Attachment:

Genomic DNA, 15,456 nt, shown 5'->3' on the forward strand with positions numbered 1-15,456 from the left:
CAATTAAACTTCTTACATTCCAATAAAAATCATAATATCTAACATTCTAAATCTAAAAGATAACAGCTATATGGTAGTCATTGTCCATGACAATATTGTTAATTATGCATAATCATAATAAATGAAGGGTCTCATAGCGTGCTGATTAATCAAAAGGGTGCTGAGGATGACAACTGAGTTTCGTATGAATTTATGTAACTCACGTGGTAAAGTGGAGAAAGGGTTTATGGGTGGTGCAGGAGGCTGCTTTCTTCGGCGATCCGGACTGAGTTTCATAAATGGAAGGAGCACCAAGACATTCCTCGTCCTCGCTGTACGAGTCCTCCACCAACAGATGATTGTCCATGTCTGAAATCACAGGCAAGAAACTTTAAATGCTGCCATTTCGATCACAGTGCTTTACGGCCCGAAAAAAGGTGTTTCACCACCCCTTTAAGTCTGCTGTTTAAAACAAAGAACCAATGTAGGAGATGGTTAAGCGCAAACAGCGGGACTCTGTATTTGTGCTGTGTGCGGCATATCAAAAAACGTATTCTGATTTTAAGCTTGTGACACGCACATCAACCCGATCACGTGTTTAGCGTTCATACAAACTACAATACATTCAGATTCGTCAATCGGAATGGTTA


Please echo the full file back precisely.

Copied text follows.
Genomic DNA, 15,456 nt, shown 5'->3' on the forward strand with positions numbered 1-15,456 from the left:
CAATTAAACTTCTTACATTCCAATAAAAATCATAATATCTAACATTCTAAATCTAAAAGATAACAGCTATATGGTAGTCATTGTCCATGACAATATTGTTAATTATGCATAATCATAATAAATGAAGGGTCTCATAGCGTGCTGATTAATCAAAAGGGTGCTGAGGATGACAACTGAGTTTCGTATGAATTTATGTAACTCACGTGGTAAAGTGGAGAAAGGGTTTATGGGTGGTGCAGGAGGCTGCTTTCTTCGGCGATCCGGACTGAGTTTCATAAATGGAAGGAGCACCAAGACATTCCTCGTCCTCGCTGTACGAGTCCTCCACCAACAGATGATTGTCCATGTCTGAAATCACAGGCAAGAAACTTTAAATGCTGCCATTTCGATCACAGTGCTTTACGGCCCGAAAAAAGGTGTTTCACCACCCCTTTAAGTCTGCTGTTTAAAACAAAGAACCAATGTAGGAGATGGTTAAGCGCAAACAGCGGGACTCTGTATTTGTGCTGTGTGCGGCATATCAAAAAACGTATTCTGATTTTAAGCTTGTGACACGCACATCAACCCGATCACGTGTTTAGCGTTCATACAAACTACAATACATTCAGATTCGTCAATCGGAATGGTTA